What is the essential work of the singing actor-in-training?
My alma mater, Carnegie Mellon University, uses these words of its founder, entrepreneur and philanthropist Andrew Carnegie, as its motto, and what better day than Labor Day to recognize the importance of having one’s “heart in the work?”
Today is a U.S. holiday established to pay tribute to the American worker and recognize the value of their contributions, individually and collectively, to our society and its economy. I’m sure the founders of Labor Day never intended to include artists and theater-makers in their definition of “laborers,” but our work certainly makes a contribution to both society and the economy.
In our society, we consider “work” and “play” to be opposites. “Work” is supposed to be hard, a form of drudgery, and if it isn’t drudgery – if it isn’t “hard” – then it isn’t work. Meanwhile, in the theater, we make “plays,” and though we know that making them is hard work, the element of play involved makes the “straight” world suspicious of our efforts.
But here’s the thing that I’ve learned over the years: When your heart is in the work, you are able to undertake that work in a spirit of joy. You become absorbed in the task, the work seems effortless, and time passes without your even being aware of it. “Work” and “play” may seem like opposites, but it’s crucial that the artist understand how these two concepts are linked, like day and night or yin and yang: you can’t have one without the other. “In play we trust,” wrote pioneering musical theater educator H. Wesley Balk, “if we’re serious, we must.”
Labor Day falls at the beginning of the American academic year, and here in Philadelphia, the work of the fall semester has begun at the University of the Arts. Students are shedding the torpor of the summer months and the machinery of academia – lessons, schedules, syllabi, homework – is shifting into a higher gear as the fall term begins. As a lifelong academic, the back-to-school vibe of late August and early September has always been pleasing and familiar for me.
As I kick off my fall classes, I want to write in the most basic terms about learning to become a better singer or singing actor. The nature of that task is fundamentally two-fold; that is, pursuing the goal of improving your communication skills while singing involves two sorts of work, different and distinct from one another though inevitably linked. I call them
Work on the singer
Work on the song.
The visionary pedagogue Konstantin Stanislavski saw this fundamental duality at work in every aspect of actor training he taught in Russia and on tour throughout the world. His first book, known to generations of readers by its imperfectly-translated title “An Actor Prepares,” was actually titled “An Actor’s Work on Himself,” while its sequel was conceived by the author as a volume about “An Actor’s Work on the Role.” Work on the self, work on the role: In Stanislavski’s view, you have to have them both, two different sorts of labor, if you intend to succeed.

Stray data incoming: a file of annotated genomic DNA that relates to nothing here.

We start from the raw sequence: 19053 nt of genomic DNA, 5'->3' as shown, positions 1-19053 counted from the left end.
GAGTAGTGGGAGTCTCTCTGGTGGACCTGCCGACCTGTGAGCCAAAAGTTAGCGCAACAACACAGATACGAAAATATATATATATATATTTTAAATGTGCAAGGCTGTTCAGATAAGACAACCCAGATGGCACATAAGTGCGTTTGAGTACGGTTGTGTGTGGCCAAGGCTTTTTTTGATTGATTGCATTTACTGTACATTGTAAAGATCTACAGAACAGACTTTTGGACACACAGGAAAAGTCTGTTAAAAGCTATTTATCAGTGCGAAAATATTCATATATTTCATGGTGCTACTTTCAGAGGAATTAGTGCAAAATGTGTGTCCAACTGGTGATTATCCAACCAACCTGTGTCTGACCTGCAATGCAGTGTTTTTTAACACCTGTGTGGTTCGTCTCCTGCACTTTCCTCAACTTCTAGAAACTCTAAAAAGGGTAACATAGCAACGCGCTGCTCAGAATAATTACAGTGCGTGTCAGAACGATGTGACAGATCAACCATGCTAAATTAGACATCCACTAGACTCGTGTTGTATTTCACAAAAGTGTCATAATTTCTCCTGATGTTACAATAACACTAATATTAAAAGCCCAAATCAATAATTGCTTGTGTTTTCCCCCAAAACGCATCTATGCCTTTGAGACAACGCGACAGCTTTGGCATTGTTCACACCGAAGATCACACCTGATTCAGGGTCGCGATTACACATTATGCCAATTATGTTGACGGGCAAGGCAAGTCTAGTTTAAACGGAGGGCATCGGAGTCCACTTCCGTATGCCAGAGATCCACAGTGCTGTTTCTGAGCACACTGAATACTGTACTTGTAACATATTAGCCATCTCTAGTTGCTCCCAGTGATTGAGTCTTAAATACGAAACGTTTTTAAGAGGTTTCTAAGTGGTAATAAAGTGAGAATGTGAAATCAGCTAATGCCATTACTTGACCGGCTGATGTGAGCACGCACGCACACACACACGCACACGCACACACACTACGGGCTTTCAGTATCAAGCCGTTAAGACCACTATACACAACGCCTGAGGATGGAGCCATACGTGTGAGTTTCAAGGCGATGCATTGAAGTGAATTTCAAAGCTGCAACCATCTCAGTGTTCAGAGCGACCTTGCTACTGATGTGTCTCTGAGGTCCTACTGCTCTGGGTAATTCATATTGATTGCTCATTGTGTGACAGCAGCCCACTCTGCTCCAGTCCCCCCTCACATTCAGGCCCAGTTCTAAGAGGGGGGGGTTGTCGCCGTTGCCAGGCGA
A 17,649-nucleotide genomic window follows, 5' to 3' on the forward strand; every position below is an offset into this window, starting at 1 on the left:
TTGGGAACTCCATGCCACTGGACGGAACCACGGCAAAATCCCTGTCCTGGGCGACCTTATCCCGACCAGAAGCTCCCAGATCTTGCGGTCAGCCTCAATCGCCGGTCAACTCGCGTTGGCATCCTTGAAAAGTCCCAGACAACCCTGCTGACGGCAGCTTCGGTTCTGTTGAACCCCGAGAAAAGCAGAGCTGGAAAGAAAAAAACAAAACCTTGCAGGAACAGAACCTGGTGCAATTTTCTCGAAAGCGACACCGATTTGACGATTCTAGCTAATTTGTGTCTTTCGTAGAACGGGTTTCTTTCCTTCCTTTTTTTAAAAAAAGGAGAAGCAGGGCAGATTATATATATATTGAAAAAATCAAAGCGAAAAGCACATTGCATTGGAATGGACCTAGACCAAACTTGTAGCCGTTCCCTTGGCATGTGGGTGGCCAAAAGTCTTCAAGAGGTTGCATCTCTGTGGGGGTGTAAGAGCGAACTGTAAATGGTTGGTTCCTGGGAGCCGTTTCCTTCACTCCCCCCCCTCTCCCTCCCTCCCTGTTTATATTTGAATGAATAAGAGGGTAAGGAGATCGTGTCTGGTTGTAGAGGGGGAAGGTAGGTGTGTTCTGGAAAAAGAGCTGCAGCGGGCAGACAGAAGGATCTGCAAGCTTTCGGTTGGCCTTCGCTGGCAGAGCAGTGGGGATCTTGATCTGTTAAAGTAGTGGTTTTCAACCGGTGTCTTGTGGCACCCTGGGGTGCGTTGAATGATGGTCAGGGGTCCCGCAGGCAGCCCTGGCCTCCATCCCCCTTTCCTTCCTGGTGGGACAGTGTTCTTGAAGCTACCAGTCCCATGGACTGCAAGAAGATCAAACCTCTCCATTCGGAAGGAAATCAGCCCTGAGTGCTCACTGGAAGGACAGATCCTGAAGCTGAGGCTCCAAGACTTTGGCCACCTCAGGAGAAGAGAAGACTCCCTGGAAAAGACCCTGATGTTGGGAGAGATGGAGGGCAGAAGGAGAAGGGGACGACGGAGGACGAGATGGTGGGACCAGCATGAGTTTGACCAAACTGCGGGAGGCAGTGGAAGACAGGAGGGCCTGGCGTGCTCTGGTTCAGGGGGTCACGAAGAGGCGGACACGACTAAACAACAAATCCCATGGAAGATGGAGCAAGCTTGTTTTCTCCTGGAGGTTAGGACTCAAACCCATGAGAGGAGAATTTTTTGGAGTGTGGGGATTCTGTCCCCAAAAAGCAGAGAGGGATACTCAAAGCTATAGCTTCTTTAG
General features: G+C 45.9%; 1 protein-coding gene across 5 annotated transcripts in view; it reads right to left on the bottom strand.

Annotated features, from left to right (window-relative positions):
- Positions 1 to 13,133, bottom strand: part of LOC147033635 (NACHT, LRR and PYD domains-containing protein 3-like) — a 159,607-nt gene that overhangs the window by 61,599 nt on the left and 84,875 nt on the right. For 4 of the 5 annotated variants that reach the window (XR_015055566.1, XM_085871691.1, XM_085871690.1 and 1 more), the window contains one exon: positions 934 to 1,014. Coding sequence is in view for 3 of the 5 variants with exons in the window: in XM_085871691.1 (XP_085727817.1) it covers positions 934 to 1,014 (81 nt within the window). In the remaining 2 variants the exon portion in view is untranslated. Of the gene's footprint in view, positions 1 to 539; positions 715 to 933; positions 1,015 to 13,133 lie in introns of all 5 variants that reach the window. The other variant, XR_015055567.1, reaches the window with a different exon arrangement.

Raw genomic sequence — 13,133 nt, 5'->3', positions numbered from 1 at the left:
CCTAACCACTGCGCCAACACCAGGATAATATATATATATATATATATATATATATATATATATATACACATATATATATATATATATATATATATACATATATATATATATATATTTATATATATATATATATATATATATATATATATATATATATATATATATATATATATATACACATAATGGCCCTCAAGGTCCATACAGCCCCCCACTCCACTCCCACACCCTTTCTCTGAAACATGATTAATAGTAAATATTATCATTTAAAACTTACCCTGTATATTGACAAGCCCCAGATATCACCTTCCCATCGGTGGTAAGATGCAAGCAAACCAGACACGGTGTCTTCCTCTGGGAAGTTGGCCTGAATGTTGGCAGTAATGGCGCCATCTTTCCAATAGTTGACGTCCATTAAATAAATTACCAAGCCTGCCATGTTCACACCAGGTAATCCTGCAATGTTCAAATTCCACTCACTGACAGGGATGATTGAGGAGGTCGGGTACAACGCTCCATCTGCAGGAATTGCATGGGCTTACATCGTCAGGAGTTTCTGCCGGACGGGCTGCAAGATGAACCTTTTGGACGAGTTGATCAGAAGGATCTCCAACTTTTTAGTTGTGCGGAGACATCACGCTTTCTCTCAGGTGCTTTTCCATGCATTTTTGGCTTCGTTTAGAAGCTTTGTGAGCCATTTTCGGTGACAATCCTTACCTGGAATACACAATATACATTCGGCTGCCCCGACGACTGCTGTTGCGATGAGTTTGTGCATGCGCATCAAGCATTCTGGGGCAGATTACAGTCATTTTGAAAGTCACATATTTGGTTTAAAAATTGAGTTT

Work on the self (“on the singer,” as I put it) is a type of training, not unlike what an athlete will go through. That work must be done diligently, daily, putting in hour after hour in the practice room to sharpen your skills as a singer and communicator. Attention must be paid to the excellence of the vocal sound being produced, but special emphasis must be placed on cultivating the ability to “create behavior that communicates the dramatic event” is crucial and central.
Work on the song (or “on the role,” in Stanislavski’s formulation) is equally demanding, and begins with a thoughtful examination of the material at hand, looking for evidence of the opportunities for artistic choice-making that inhere in this specific repertoire. In preparing the work for performance, the singer will apply the technique skills that have been explored and cultivated during his “work on the self” to craft expressive choices and coordinate those choices with the musical event of the song.
You’ll find more here about the nature of that work in the pages entitled “Train to Gain” and “Making The Most of Practice Time,” and I encourage you to consider this material thoughtfully if you haven’t done so already. There’s plenty there to guide your efforts and inspire your spirit as you undertake the work of the months ahead.
“There is work to be done, to be done,” according to the Gershwins’ song “Strike Up The Band,” and that’s true regardless of whether you’re a student, a working pro, a teacher or a passionate amateur. Work on yourself, work on your songs, but whatever you do, do the work! Today, on Labor Day, I remind you that, if you undertake that work purposefully, playfully, passionately and with plenty of heart, your efforts will be rewarded. Our work is indeed a labor of love, and I’m immensely grateful to have been able to make it my chief occupation for nearly forty years!